Since 2002 Perimeter Institute has been recording seminars, conference talks, and public outreach events using video cameras installed in our lecture theatres. Perimeter now has 7 formal presentation spaces for its many scientific conferences, seminars, workshops and educational outreach activities, all with advanced audio-visual technical capabilities. Recordings of events in these areas are all available On-Demand from this Video Library and on Perimeter Institute Recorded Seminar Archive (PIRSA). PIRSA is a permanent, free, searchable, and citable archive of recorded seminars from relevant bodies in physics. This resource has been partially modelled after Cornell University's arXiv.org.
Lecture on Quantum Groups by Lucy Zhang
TBA
An electroweak model in which the masses of the W and Z bosons and the fermions are generated by quantum loop graphs through a symmetry breaking of the vacuum is investigated. The model is based on a regularized quantum field theory in which the quantum loop graphs are finite to all orders of perturbation theory and the massless theory is gauge invariant, Poincaré invariant, and unitary to all orders. The breaking of the electroweak symmetry SUL(2) × UY (1) is achieved without a Higgs particle.
This course provides a thorough introduction to the bosonic string based on the Polyakov path integral and conformal field theory. We introduce central ideas of string theory, the tools of conformal field theory, the Polyakov path integral, and the covariant quantization of the string. We discuss string interactions and cover the tree-level and one loop amplitudes. More advanced topics such as T-duality and D-branes will be taught as part of the course. The course is geared for M.Sc. and Ph.D. students enrolled in Collaborative Ph.D. Program in Theoretical Physics.
The standard cosmological framework explains an impressive range of large-scale astrophysical phenomena, but an agreement between its predictions and the properties of the dark matter halos of nearby galaxies has not been established. In this talk, I will highlight some key observables that constrain galaxy structure and some key differences between cosmological predictions and halo properties inferred from these measurements.
This course provides a thorough introduction to the bosonic string based on the Polyakov path integral and conformal field theory. We introduce central ideas of string theory, the tools of conformal field theory, the Polyakov path integral, and the covariant quantization of the string. We discuss string interactions and cover the tree-level and one loop amplitudes. More advanced topics such as T-duality and D-branes will be taught as part of the course. The course is geared for M.Sc. and Ph.D. students enrolled in Collaborative Ph.D. Program in Theoretical Physics.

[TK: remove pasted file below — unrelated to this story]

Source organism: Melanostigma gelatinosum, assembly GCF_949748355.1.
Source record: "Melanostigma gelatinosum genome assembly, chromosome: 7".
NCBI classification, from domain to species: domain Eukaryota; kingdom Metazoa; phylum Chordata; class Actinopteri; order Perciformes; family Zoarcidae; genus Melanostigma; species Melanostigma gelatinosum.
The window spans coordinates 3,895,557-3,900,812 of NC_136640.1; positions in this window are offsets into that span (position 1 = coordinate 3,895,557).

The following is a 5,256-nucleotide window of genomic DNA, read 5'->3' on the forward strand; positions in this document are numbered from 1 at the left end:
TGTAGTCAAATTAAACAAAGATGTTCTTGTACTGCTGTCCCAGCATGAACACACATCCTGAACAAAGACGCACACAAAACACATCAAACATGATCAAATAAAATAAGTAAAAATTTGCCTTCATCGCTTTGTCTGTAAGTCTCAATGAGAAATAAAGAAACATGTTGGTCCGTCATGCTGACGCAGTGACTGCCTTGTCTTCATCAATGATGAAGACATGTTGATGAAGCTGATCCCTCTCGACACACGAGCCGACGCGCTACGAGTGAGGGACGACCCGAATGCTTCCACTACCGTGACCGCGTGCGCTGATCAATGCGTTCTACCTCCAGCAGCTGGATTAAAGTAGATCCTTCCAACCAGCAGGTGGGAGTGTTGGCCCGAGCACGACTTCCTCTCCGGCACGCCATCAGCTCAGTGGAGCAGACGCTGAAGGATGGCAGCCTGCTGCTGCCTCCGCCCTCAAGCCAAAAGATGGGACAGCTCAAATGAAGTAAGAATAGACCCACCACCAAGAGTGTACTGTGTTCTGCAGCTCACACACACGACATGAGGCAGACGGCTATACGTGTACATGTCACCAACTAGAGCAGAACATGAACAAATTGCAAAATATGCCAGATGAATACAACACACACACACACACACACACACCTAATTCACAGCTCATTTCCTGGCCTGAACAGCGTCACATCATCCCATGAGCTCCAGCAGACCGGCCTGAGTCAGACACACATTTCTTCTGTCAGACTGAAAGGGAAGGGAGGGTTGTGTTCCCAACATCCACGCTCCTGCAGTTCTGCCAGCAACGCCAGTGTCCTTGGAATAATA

An astrophysical black hole is completely described with just two parameters: its mass and its dimensionless spin. A few dozen black holes have mass estimates, but until recently none had a reliable spin estimate. The first spins have now been measured for black holes in X-ray binaries.
Our universe has a split personality: quantum and relativity. Understanding how the two can coexist, i.e. how our universe can exist, is one of the greatest challenges facing theoretical physicists in the 21st century. Join us for a simple but mind-bending thought experiment that hints at some fascinating new ways of thinking that may be required to unravel this mystery. Could the world be like a hologram?
Suppose we are given two probability distributions on some N-element set. How many samples do we need to test whether the two distributions are close or far from each other in the L_1 norm? This problem known as Statistical Difference has been extensively studied during the last years in the field of property testing. I will describe quantum algorithms for Statistical Difference problem that provide a polynomial speed up in terms of the query complexity compared to the known classical lower bounds.
Astronomers have discovered many candidate black holes in the universe and have studied their properties in ever-increasing detail. Over the last decade, a few groups have developed observational tests for the presence of event horizons in candidate black holes. The talk will discuss one of these tests, which indicates that the supermassive black hole at the center of our Galaxy must have a horizon.
Check back for details on the next lecture in Perimeter's Public Lectures Series